• Container Security: Reverse engineering a Docker image, Kubernetes Goat, ensuring content trust on Kubernetes
  • Blue Team: CISA best practices for mapping to MITRE ATT&CK
  • Making Money Monopol-easy: Ohio sues Google and wants to declare it a public utility, more rent-seeking by Apple's App Store, Amazon's free Prime shipping is just pushing costs onto third party sellers
  • Misc: A monthly one-day vacation policy, what happens to your cryptocurrency when you die
  • Cool Tools: Learn a new language as you watch Netflix, a free web-based video editor

Mobile Security

MobSF/mobsfscan
A static analysis tool by Ajin Abraham and Matthew Payne that can find insecure code patterns in Android and iOS source code. Supports Java, Kotlin, Swift, and Objective C Code. Uses MobSF static analysis rules and is powered by Semgrep.
 

optiv/mobile-nuclei-templates
Optiv’s Gaurang Bhatnagar and Matt Eidelberg created 40+ nuclei templates that use regexes to scan for secrets as well as interesting settings, configurations, or method calls in mobile apps.


Web Security

detectify/page-fetch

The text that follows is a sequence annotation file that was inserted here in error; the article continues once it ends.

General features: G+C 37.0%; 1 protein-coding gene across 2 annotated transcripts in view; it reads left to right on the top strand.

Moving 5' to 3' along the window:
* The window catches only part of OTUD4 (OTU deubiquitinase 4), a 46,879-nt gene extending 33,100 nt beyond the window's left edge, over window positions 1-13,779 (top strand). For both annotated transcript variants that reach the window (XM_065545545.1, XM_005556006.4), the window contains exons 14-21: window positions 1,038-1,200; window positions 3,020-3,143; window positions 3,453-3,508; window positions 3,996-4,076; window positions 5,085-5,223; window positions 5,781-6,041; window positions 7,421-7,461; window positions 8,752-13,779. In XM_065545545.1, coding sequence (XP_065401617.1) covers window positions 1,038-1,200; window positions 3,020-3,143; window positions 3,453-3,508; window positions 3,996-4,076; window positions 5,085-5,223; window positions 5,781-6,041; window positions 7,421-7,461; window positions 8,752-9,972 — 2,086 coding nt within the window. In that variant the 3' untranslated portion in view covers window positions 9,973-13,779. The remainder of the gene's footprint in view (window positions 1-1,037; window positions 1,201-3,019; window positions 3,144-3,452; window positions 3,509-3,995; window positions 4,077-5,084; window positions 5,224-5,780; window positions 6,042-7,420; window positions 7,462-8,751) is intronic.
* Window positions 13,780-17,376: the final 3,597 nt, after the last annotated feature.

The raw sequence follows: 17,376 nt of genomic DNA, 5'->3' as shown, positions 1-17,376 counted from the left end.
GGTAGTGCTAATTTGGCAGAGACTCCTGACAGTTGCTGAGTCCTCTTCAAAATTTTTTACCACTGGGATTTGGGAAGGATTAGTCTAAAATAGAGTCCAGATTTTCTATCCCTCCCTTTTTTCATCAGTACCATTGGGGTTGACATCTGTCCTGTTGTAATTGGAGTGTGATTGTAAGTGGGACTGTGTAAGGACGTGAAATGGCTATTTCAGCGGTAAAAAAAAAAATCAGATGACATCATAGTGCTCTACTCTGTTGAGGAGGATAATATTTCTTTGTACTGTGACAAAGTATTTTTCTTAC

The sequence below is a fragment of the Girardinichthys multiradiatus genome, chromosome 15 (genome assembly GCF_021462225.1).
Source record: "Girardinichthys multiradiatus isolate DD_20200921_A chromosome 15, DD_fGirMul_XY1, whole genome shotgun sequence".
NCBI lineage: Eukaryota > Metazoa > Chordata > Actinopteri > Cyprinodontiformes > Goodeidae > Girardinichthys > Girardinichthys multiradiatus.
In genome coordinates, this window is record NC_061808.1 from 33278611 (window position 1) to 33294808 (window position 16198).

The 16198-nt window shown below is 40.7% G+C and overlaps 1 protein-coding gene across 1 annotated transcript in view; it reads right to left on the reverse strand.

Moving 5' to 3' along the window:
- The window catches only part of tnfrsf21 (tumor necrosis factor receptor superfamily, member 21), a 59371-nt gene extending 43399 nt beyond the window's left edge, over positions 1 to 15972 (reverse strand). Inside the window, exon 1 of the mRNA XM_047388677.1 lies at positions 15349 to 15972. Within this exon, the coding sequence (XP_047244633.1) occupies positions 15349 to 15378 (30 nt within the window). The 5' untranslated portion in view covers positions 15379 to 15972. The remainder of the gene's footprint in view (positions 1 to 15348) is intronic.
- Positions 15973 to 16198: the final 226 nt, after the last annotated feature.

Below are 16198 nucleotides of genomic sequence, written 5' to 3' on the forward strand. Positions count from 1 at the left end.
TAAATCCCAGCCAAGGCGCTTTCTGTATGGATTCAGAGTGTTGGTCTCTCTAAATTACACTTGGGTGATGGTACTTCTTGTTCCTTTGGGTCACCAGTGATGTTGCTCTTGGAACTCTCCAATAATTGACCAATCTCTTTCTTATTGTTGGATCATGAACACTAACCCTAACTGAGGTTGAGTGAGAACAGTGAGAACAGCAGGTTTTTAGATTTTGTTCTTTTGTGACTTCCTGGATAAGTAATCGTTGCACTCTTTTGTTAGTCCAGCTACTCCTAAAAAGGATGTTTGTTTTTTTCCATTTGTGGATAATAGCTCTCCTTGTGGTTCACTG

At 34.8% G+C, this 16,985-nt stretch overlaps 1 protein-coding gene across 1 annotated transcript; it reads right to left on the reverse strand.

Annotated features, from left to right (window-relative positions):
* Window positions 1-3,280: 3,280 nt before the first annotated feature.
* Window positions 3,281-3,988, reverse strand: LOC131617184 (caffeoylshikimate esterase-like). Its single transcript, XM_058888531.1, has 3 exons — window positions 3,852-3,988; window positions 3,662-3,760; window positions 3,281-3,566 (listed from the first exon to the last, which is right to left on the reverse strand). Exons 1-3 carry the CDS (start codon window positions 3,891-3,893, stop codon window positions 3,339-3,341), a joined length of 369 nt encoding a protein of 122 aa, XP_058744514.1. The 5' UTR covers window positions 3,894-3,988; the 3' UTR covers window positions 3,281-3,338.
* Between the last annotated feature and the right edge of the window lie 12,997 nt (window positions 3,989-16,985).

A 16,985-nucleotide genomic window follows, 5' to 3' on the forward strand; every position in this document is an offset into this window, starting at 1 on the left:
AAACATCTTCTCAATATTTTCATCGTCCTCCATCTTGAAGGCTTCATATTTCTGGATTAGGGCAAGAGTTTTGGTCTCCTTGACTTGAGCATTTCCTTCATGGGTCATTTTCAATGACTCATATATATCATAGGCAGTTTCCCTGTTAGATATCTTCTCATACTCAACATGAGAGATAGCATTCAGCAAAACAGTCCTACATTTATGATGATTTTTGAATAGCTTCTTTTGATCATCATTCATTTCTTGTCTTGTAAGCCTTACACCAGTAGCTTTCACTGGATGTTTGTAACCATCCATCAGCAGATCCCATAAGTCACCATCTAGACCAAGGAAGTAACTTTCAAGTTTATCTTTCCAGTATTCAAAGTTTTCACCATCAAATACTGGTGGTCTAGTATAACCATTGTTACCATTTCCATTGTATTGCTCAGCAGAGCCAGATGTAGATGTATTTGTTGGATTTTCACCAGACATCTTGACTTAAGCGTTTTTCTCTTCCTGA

Tool by Detectify’s Tom Hudson that uses headless Chrome to fetch web pages and their loaded resources (JavaScript, CSS, images, XHR/fetch calls, etc.). It can also run arbitrary JavaScript on the pages and see the returned values.

TIL about chromedp, a Go package for driving browsers via the Chrome DevTools protocol without external dependencies. Noice!
 

What is a Prototype Pollution vulnerability and how does page-fetch help?
Tom Hudson gives an overview of prototype pollution and gives an example of how it can be detected with page-fetch.


AppSec

Introducing the Open Source Insights Project
Google has released deps.dev, a site that makes it easy to view the complete dependency graph of open source components, as well as their security vulnerabilities, licenses, recent releases, and more. Currently supports npm, Maven, Go modules, and Cargo. Interestingly, according to the FAQ, they do this via a custom implemented dependency analysis algorithm in Go (that is, they don’t use the existing package managers).
 

Steampipe | select * from cloud;
Super cool tool by Turbot: Use SQL to query across your cloud environment, Slack, GitHub, Kubernetes, Twitter, and many other resources, instead of writing separate one-off scripts or learning different tools and APIs. Nice!